As a fan of Richard Donner and an armchair archaeologist, I was hoping that the big budget adaptation of Michael Crichton’s time travel novel would, at the very least, provide some mindless entertainment for two hours. Adaptations of Crichton’s canon have ranged from good (Jurassic Park), to bad (Sphere), to unwatchable (The 13th Warrior). Sadly, most have been of the later two categories, and Timeline is no exception.
The plot itself is moderately promising. As the film opens, a team of young archaeologists is working on an excavation site in France under the tutelage of Professor Edward Johnston (Billy Connolly). Along for the ride is the professor’s son (Paul Walker), who is more interested in romancing one of the diggers (Frances O’Conner) than actually finding anything. Growing suspicious of the source of the project’s funding, Johnston heads to New Mexico to meet with the financier (David Thewlis). No sooner is the professor gone than the students make a truly fascinating find–a chamber that has been sealed for 600 years.
Inside, they discover two items that shouldn’t be there: a bifocal lens and a scrawled plea, dated April 2, 1357, from Professor Johnston. At first, the team assumes the find is a joke, despite the fact that such a trick would be out of character for their teacher. But when carbon dating proves that the parchment is in fact 650 years old, the students head back to the states, where they find that ITC, the dig’s benefactor, has created a time machine.
Initially intended to move items from place to place (and, hence, put FedEx and UPS out of business), ITC’s machine actually moves items through time. In fact, can also move people through time and, in this case, has sent Professor Johnston back to 1357. Naturally, his students are sent to rescue him.
The film progresses through a continuingly more improbably series of events, culminating in a hackneyed ending that sorely disappoints. While Crichton’s original novel was not his best, screenwriters Jeff Maguire and George Nofli have done what they can to excise any character development or motivation from the film. The characters are so one-dimensional and unlikable that when they start to get picked off one by one, you can’t help but root for the 14th century English knights to finish off the lot of them.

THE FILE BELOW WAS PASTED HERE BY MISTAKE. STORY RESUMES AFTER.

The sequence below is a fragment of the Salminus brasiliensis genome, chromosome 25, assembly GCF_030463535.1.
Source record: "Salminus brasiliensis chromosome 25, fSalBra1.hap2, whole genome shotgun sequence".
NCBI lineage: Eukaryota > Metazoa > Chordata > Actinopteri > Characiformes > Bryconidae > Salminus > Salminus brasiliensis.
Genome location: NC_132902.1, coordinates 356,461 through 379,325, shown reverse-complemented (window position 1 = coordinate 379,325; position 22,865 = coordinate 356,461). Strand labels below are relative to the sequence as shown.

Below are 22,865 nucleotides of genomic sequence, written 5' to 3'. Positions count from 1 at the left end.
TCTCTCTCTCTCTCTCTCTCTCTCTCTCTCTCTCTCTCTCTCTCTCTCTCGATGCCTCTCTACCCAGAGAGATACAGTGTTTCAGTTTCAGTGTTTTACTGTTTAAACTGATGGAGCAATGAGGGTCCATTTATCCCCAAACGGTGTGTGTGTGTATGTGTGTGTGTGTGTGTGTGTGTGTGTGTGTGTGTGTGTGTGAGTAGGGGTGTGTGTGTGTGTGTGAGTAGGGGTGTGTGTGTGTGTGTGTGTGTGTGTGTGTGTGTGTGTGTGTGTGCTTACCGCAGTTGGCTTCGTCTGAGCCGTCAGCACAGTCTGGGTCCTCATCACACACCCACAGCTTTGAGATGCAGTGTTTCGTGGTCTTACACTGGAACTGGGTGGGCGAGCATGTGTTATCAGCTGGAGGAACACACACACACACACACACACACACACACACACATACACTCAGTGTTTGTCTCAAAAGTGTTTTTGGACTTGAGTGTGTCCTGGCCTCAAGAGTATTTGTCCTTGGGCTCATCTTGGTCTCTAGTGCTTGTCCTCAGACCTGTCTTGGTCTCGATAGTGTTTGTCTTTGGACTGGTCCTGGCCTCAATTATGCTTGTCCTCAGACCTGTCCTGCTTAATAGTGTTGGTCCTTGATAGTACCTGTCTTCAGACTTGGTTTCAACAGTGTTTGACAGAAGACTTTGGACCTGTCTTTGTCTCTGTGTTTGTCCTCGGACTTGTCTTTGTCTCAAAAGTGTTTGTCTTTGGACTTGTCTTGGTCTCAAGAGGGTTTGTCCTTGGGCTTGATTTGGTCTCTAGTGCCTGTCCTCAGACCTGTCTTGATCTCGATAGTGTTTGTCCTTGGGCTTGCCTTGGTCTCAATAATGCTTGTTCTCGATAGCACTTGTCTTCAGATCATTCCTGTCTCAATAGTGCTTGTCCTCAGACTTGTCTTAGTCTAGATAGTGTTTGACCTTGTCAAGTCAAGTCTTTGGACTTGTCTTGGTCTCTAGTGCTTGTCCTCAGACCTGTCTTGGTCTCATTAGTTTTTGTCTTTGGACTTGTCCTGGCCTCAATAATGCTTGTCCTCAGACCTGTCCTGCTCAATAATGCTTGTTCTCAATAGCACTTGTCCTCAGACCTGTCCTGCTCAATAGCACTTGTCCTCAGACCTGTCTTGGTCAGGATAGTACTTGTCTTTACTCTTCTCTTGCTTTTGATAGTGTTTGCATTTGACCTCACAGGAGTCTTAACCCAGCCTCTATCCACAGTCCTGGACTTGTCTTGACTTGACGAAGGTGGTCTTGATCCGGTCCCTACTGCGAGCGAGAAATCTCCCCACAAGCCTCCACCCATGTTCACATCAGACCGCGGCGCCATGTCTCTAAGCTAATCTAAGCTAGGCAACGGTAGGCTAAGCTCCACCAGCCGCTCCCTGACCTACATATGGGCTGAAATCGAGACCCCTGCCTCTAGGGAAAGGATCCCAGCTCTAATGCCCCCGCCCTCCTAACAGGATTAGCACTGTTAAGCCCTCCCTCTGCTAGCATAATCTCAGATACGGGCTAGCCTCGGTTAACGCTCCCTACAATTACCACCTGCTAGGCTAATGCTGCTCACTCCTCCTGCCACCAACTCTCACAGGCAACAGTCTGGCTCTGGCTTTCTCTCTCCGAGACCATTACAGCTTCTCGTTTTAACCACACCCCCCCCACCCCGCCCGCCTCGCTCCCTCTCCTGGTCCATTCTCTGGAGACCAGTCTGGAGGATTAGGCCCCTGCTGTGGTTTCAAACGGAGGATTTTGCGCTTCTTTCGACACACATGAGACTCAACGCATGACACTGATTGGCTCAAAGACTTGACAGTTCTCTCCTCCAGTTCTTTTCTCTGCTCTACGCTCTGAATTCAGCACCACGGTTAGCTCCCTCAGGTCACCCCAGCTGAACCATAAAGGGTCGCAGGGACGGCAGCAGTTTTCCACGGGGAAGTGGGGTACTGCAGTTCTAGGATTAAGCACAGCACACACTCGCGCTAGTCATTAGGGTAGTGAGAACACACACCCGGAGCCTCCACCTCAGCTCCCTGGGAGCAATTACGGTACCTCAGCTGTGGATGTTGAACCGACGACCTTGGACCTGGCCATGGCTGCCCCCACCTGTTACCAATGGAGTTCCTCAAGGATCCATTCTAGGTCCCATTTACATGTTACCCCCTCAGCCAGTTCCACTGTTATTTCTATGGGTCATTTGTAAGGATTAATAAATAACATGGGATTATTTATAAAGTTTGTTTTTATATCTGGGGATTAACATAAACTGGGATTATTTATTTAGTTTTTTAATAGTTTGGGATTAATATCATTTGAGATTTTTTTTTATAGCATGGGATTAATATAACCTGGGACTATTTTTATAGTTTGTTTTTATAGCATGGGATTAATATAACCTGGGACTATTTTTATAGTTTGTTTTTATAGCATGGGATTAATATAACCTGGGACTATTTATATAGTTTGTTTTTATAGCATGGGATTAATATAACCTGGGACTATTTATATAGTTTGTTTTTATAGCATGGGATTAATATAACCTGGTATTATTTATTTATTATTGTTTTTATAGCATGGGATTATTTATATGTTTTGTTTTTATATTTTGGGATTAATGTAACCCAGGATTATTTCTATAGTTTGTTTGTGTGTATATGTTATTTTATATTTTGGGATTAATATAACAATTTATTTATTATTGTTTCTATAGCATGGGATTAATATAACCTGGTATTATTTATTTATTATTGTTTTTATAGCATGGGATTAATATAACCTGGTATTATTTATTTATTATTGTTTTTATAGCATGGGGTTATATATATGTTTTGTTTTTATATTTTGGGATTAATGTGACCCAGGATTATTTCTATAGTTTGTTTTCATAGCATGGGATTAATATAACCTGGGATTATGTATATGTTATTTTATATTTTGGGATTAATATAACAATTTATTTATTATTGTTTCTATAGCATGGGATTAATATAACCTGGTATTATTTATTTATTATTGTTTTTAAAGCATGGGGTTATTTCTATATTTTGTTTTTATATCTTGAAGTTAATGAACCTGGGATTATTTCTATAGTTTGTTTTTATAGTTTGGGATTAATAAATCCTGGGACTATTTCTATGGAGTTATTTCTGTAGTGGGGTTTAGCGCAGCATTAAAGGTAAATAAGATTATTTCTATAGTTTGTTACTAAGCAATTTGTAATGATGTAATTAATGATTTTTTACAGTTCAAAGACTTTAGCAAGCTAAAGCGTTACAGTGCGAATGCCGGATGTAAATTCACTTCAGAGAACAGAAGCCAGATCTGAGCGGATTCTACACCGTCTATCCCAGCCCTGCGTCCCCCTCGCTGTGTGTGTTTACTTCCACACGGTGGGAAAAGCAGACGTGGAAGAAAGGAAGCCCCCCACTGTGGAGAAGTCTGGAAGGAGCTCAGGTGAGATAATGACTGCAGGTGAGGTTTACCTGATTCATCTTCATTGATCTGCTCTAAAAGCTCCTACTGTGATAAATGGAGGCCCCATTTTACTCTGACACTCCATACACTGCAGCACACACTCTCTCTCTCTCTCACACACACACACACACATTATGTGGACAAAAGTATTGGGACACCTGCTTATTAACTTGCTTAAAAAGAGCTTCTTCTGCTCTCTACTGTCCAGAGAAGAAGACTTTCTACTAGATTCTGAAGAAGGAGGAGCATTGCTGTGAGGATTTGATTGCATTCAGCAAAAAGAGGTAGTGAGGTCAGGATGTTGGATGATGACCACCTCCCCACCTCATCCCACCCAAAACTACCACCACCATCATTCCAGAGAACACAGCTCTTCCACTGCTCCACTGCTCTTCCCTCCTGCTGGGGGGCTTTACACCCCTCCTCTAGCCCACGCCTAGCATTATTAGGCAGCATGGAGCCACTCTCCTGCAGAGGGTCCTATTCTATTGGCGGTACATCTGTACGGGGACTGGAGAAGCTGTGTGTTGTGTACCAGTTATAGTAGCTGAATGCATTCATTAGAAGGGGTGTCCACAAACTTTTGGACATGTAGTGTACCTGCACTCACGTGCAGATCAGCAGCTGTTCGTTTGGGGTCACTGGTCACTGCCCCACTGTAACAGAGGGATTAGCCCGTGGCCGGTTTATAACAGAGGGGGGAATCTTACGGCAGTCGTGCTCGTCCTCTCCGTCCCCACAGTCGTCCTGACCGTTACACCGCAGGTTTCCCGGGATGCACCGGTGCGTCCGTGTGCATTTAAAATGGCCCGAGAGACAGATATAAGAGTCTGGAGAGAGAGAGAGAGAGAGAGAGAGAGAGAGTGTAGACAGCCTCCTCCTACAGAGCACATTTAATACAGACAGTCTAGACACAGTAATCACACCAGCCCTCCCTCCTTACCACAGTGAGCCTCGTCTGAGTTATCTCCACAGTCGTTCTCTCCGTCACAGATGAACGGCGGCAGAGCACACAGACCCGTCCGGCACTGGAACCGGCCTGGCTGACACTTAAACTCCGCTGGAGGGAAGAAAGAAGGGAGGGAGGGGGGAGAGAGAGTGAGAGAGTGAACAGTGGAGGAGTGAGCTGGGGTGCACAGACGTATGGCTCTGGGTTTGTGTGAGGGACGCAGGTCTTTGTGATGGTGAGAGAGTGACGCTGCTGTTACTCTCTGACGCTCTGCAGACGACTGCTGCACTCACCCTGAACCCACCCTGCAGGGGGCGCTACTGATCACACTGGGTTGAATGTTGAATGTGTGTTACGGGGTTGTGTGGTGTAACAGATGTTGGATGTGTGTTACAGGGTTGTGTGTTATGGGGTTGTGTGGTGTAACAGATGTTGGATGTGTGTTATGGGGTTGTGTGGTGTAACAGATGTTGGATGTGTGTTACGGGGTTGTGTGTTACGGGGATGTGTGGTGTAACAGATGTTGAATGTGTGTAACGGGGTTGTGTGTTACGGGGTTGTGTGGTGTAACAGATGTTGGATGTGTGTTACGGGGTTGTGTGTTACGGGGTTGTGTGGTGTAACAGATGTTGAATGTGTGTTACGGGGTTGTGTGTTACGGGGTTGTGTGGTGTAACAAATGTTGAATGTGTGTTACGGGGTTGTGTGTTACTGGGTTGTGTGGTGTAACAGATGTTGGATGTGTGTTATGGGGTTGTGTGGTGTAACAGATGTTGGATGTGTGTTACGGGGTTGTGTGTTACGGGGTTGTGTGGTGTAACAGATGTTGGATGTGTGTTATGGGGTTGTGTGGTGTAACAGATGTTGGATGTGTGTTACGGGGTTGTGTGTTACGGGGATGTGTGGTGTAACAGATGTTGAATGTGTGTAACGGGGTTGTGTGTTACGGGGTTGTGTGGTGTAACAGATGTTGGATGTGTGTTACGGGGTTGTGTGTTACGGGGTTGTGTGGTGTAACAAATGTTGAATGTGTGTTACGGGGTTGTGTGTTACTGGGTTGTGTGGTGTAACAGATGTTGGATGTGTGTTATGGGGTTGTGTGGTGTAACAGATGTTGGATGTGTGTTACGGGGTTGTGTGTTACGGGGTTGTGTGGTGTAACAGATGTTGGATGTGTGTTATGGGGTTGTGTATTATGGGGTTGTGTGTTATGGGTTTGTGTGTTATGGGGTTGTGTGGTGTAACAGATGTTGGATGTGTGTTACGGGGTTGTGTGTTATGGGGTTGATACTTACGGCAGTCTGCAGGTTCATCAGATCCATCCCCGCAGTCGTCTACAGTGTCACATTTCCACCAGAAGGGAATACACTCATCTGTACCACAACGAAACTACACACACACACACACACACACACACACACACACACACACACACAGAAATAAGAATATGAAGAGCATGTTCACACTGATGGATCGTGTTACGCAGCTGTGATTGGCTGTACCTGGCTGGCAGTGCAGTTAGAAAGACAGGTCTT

Wooden dialogue gets no help from Paul Walker’s even more wooden acting. The only “star” in the film, he seems less like a leading man and more like comic relief, particularly in moments when he’s required to speak. The chemistry between him and O’Conner is absolutely nil, making the romantic undercurrent for naught. A subplot involving one of the other time travelers and a French noblewoman fares little better, even though the entire thematic crux of the movie rests upon the outcome of their relationship. Billy Connolly provides one of the few bright spots, though his screen time is minimal compared to that of the other, younger actors.
The battle sequences are uninspiring and the final set piece, a castle siege, is yawn inducing. While the producers may have been relying on explosions and sword fights rather than acting or ploy to sell the film, the effects team didn’t bring much to the table. Even the time travel effects, seen only twice, look as if they could have been done on a reasonably well equipped home PC.
As a director, Donner appears simply to be going through the motions with Timeline. What could have at least been a moderately engaging, if mindless, ride turns into a complete dud of a movie without even a bit of humor or intensity.
The print quality, presented in widescreen anamorphic, is decent, though not spectacular. Sounds is available in standard stereo, Dolby 2.0, and Dolby 5.1. The later option is almost obnoxiously loud, with frequent and excessive use of the rear channels likely to rattle some viewers.
The features are relatively sparse, consisting only of three brief documentaries that provide little to no insight into the film or its background. No doubt the filmmakers wanted nothing more than to wash their hands of the whole big mess once it was over and done with.
Film: ** Disc: *